have sold—but is it not pretty well that five Besides the living poets of highest rank, hundred or a thousand copies have been read, are there not many whose claims to join the or glanced over, or looked at, or skimmed, or sacred band have been allowed, because their skipped, or fondled, or petted, or tossed aside, lips, too, have sometimes been touched with a “ between malice and true love,” by ten times fire from heaven? Second-rate indeed! Ay, that number of your fellow-creatures, not one well for those who are third, fourth, or fifth- of whom ever saw your face; while many milrate—knowing where sit Homer, Shakspeare, lions of men, nearly your equals, and not a few and Milton. Round about Parnassus run many millions your superiors far, have contentedly parallel roads, with forests “of cedar and dropt into the grave, at the close of a long life, branching palm between,” overshadowing the without having once “invoked the Muse," and sunshine on each magnificent level with a who would have laughed in your face had you sense of something more sublime still nearer talked to them, even in their greatest glee, the forked summit; and each band, so that about their genius. they be not ambitious overmuch, in their own There is a glen in the Highlands (dearly beregion may wander or repose in grateful bliss. loved Southrons, call on us, on your way Thousands look up with envy from “the low-through Edinburgh, and we shall delight to lying fields of the beautiful land” immediately instruct you how to walk our mountains) without the line that goes wavingly asweep called Glencro—very unlike Glenco. A good round the base of the holy mountain, separating road winds up the steep ascent, and at the it from the common earth. What clamour and summit there is a stone seat, on which you what din from the excluded crowd! Many are read, Rest and be thankful." You do somand heard there to whom nature has been kind, but are not a little proud-if pedestrians-of your they have not yet learned “to know them- achievement. Looking up, you see cliffs high selves," or they would retire, but not afar off, above your head, (not the Cobbler,) and in the and in silence adore. And so they do erelong, clear sky, as far above them, a balanced birdo ny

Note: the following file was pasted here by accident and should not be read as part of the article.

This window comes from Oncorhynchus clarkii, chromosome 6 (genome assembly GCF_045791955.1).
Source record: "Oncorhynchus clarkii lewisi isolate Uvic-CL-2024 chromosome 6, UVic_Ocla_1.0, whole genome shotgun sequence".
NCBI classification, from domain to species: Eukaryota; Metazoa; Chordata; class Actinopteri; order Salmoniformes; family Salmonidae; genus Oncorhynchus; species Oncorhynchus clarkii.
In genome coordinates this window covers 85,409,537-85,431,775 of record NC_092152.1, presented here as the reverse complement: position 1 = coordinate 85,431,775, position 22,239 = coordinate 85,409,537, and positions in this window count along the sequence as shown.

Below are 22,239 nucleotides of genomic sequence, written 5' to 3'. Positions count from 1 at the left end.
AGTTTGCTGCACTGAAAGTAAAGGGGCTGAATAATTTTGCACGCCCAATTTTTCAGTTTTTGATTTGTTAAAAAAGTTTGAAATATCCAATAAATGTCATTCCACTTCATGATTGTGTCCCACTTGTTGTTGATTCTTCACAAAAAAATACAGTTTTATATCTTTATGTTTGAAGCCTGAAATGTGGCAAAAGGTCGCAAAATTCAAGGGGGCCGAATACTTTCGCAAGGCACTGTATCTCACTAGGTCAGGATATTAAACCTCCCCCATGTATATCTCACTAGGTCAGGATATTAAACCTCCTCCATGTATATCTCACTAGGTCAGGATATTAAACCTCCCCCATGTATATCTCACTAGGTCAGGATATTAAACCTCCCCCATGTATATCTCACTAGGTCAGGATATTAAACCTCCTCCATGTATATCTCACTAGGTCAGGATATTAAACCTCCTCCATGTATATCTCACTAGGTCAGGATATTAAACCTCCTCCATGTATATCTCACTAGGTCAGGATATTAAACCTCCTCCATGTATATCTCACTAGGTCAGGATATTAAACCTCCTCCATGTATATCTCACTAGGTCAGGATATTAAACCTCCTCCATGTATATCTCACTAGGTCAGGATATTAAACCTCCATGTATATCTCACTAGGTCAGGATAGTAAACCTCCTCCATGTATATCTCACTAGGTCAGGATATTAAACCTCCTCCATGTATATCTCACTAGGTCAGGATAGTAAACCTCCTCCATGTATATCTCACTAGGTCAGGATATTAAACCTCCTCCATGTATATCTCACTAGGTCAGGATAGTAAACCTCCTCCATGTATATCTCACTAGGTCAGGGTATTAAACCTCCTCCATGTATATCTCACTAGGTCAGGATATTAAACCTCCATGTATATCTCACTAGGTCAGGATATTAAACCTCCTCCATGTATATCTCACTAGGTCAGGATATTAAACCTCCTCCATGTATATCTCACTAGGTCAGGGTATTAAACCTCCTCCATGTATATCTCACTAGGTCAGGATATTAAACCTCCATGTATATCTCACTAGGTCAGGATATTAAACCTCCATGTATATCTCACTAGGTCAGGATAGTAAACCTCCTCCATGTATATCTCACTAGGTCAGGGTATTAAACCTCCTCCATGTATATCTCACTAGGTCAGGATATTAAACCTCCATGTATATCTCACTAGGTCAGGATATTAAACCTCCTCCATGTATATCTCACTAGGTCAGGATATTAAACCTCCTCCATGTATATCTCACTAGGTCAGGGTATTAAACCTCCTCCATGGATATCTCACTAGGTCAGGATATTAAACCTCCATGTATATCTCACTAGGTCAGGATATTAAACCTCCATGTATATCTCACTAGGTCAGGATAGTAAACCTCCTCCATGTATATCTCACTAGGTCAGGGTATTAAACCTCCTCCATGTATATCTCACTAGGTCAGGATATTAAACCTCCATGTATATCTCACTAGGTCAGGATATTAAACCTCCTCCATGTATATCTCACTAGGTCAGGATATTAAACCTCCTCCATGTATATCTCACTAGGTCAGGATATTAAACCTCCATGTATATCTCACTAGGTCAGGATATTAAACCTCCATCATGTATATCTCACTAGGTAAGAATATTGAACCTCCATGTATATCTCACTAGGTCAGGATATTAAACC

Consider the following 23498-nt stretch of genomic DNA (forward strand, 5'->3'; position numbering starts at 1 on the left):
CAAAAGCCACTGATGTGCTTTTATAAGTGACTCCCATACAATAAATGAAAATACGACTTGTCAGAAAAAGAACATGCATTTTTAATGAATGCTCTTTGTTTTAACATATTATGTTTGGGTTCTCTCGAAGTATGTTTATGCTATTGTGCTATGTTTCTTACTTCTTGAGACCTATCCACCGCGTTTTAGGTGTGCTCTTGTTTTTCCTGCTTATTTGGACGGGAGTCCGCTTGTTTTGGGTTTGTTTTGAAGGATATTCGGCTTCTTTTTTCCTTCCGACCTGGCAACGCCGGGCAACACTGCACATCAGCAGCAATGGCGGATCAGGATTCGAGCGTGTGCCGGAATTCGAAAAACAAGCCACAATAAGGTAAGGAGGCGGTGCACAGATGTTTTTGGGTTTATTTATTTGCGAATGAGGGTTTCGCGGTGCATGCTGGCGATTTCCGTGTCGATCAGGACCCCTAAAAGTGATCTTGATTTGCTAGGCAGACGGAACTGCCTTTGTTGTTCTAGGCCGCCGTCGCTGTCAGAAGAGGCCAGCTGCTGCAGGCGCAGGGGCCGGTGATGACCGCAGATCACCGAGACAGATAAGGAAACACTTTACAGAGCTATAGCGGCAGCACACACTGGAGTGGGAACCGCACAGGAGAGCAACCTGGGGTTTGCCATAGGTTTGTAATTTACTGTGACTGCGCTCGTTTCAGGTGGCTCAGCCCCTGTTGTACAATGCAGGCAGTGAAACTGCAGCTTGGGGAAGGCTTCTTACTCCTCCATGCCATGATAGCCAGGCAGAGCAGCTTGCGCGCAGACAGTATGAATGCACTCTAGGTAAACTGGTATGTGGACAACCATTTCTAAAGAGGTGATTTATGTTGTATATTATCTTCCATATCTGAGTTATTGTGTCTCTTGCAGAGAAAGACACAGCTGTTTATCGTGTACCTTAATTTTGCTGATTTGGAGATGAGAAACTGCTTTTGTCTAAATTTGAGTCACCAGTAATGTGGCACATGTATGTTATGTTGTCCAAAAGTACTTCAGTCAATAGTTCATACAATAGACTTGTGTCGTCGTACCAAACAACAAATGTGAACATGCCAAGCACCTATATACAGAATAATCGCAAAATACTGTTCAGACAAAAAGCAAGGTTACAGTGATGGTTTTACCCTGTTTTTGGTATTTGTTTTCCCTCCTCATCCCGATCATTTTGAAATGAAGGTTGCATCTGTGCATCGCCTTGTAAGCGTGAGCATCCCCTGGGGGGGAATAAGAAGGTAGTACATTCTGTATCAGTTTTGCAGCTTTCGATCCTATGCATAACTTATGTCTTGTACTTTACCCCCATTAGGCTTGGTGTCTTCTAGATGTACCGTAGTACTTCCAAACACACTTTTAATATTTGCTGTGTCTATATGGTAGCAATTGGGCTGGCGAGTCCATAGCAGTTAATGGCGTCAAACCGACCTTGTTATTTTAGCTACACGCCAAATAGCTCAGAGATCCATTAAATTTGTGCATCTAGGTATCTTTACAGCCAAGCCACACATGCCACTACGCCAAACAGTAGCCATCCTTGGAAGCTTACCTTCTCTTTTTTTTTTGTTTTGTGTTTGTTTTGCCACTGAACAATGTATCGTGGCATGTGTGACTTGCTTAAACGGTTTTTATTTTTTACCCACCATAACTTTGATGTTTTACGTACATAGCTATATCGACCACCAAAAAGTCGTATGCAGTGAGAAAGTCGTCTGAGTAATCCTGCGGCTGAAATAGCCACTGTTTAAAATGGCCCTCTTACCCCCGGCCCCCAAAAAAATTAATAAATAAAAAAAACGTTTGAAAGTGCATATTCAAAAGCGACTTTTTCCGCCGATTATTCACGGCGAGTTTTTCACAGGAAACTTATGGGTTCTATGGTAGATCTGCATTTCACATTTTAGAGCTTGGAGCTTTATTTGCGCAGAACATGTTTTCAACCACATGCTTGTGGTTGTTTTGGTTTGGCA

You envy him his seemingly motionless wings, soar,”—and wish you were a great Poet. But and wonder at his air-supporters. Down he you are no more a great Poet than an Eagle darts, or aside he shoots, or right up he soars, eight feet from wing-tip to wing-tip--and will and you wish you were an Eagle. You have not rest-and-be-thankful that you are a man reached Rest-and-be-thankful, yet rest you will and a Christian. Nay, you are more, an author not, and thankful you will not be, and you scorn of no mean repute; and your prose is allowed the mean inscription, which many a worthier to be excellent, better far than the best parawayfarer has blessed, while sitting on that graph in this our Morning Monologue. But stone he has said, "give us this day our daily you are sick of walking, and nothing will sabread,” eat his crust

, and then walked away tisfy you but to fly. Be contented, as we are, contented down to Cairndow. Just so it has with feet, and weep not for wings; and let us been with you sitting at your appointed place take comfort together from a cheering quota---pretty high up-on the road to the summit tion from the philosophic Grayof the Biforked Hill. You look up and see “For they that creep, and they that fly, Byron—there “sitting where you may not

Just end where they began.